Hasenfeld is survived by Garrow, his wife; daughters Rena Garland and Rachel White from his first marriage to Helen Hasenfeld; and granddaughters Cassie White, Allie White and Summer Garland.

In lieu of flowers, memorial donations in his name may be made to the American Civil Liberties Union of Southern California, 1313 W. 8th St., Los Angeles, CA 90017.

Visiting Professor Steven Nemerovski

Visiting Professors Encourage Careers in Government With a dysfunctional government and Election 2020 firing up interest in politics, faculty stress importance of getting involved

By Stan Paul

“If government is so dysfunctional, why should I work there?”

That question guided a noontime discussion hosted by Visiting Professor of Public Policy Steven Nemerovski on Feb. 20, 2019, at the UCLA Luskin School of Public Affairs.

One answer, Nemerovski said, is that when nothing is getting done — at the federal level in particular — “that’s the time when you need talented people the most.”

Nemerovski is one of three visiting professors — all with decades of experience — at UCLA Luskin in the winter quarter. Citing his own unique career path, which has spanned politics, government, business and law, the adjunct professor at Columbia University’s School of International and Public Affairs encouraged the gathered students to consider government as a starting point for developing a successful and multifaceted career.

“There is no right way” into politics, said Nemerovski, who is teaching an undergraduate and graduate-level course in advocacy and legislation. He said government experience should be looked at as an extension of education, an early step in a student’s career process. “You have to go into it thinking that way,” he said.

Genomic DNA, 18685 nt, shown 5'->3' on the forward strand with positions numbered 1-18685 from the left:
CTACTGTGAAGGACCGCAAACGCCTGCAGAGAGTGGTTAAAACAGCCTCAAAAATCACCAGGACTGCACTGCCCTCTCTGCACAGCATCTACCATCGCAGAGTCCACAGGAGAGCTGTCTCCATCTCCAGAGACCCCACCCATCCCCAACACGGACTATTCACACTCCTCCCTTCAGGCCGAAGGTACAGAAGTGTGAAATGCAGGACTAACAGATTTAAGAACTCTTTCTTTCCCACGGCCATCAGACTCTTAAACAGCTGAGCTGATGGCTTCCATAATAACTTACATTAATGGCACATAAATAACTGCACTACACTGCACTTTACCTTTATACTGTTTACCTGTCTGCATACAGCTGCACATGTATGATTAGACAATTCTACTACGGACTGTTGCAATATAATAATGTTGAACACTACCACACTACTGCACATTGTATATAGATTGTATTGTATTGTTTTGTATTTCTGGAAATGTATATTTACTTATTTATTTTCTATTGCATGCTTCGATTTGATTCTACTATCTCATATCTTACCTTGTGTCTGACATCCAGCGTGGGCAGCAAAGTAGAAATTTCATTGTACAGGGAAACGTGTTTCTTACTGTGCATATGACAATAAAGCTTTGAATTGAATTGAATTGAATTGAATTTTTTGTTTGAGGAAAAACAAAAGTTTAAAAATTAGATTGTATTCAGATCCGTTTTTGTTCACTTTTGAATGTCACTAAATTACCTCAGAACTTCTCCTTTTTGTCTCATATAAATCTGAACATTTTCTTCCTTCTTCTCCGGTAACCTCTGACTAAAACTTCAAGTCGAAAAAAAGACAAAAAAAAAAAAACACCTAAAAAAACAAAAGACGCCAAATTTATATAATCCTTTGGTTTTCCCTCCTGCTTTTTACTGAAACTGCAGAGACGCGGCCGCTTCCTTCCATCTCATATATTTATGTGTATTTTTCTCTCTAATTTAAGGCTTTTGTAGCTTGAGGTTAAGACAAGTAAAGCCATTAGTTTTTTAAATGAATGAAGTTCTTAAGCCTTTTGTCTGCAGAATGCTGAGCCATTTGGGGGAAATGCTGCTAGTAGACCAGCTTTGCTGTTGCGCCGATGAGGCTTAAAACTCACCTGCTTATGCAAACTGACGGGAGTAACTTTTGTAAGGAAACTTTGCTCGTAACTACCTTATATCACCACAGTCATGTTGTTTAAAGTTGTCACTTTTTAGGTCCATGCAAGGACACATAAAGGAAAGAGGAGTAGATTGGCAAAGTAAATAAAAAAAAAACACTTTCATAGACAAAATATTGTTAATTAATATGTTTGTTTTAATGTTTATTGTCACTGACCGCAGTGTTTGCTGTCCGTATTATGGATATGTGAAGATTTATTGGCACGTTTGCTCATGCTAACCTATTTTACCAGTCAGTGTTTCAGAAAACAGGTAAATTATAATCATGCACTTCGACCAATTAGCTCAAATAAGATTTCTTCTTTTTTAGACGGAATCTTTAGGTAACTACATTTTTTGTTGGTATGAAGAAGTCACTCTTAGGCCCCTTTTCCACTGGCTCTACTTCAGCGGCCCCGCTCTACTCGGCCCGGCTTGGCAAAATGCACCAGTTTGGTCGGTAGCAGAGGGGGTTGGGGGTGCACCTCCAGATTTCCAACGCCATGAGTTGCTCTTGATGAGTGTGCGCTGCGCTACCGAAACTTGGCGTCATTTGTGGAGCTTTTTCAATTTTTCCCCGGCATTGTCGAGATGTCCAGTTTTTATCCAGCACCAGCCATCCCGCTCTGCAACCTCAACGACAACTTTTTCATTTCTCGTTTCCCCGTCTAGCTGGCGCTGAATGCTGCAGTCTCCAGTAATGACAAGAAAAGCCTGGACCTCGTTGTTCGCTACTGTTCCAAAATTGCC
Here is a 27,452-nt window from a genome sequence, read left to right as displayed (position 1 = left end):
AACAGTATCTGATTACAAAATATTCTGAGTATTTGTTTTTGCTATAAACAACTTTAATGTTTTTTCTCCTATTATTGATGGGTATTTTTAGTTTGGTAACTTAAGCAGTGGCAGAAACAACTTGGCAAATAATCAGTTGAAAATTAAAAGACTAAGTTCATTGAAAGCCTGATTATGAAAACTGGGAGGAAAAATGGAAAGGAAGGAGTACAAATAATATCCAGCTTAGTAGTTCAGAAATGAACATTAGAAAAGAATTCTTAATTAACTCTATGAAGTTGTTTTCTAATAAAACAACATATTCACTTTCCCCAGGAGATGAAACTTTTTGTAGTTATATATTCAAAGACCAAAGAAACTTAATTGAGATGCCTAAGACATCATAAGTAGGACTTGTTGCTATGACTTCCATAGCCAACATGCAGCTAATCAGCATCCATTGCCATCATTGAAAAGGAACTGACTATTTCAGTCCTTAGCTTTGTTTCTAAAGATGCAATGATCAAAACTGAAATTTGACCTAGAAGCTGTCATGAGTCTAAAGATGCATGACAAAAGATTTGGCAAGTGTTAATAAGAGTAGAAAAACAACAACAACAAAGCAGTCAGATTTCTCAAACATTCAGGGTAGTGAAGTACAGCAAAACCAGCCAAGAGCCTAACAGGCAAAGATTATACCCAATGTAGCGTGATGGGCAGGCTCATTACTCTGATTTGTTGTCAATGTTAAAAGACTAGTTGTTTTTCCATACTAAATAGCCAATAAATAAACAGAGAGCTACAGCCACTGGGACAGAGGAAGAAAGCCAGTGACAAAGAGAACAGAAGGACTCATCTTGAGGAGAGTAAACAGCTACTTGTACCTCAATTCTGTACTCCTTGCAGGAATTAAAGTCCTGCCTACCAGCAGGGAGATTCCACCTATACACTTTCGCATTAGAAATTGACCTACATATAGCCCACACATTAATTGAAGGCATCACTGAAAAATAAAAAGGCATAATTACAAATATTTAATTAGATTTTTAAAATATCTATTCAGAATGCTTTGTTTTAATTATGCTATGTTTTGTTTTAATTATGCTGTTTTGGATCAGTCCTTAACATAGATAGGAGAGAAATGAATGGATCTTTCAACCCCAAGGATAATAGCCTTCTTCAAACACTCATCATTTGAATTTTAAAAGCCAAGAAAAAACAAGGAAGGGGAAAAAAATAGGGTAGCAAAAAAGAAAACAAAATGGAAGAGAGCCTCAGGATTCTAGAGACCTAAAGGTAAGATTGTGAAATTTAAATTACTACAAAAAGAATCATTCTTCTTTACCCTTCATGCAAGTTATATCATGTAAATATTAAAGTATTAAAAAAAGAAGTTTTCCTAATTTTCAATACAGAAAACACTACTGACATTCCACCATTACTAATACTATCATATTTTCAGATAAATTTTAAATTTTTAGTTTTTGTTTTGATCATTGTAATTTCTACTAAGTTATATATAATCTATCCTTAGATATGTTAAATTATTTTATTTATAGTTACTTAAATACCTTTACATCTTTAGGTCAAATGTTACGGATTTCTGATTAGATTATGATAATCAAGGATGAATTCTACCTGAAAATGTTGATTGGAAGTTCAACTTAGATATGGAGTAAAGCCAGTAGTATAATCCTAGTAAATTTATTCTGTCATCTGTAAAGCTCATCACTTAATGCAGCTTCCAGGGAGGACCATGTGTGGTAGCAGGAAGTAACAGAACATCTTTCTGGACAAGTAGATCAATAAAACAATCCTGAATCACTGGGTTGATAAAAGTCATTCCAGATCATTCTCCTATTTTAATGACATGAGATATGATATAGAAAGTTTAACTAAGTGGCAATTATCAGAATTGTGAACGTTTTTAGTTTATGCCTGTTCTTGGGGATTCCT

Another teaching visitor this quarter is Gary Orren, the V.O. Key, Jr., Professor of Politics and Leadership at Harvard University, who is again teaching a graduate course “Persuasion: Science and Art of Effective Influence,” which he says “lies at the heart of our personal and professional lives.”

Orren, who has taught at the East Coast institution for nearly half a century, is also able to share his experience as a political advisor in local, state, national and international election campaigns.

Michael Dukakis, former Massachusetts governor and 1988 Democratic presidential nominee, has also returned to campus this winter, as he has for more than two decades. Dukakis is co-teaching a course on California policy issues in the School’s new undergraduate major as well as his graduate course on institutional leadership.

In January, Dukakis led a Learn-at-Lunch discussion with UCLA undergrad students on the 2020 campaign. He noted that, since the 2016 election, young people’s interest in politics has increased dramatically and current events have only fired them up.

“They are streaming into my office asking about public service,” he said.

That sentiment was heard at the lunchtime conversation with Nemerovski, who offered a number of career lessons and insider tips.

Nemerovski, who has served as an attorney in government service, a campaign manager and lobbyist, and now president of a consulting firm specializing in advocacy at the state and federal levels, explained that his own career path did not start in a straightforward way or as early as he recommends to students.

He highlighted the importance of “picking a team” and “finding a cause” — of connecting passion with expertise. Admittedly, he said, he did not have a particular calling from the start in his home state of Illinois, but by becoming involved in lobbying, he developed a true career-long passion for health care issues.

He cautioned that becoming an expert can only get a person so far and stressed the importance of establishing relationships. He said he still has important connections from more than four decades of work in his various roles, and he has invited many in his network to speak to his classes. This quarter, Nemerovski’s students had the opportunity to hear from several current and former legislators from Illinois and California.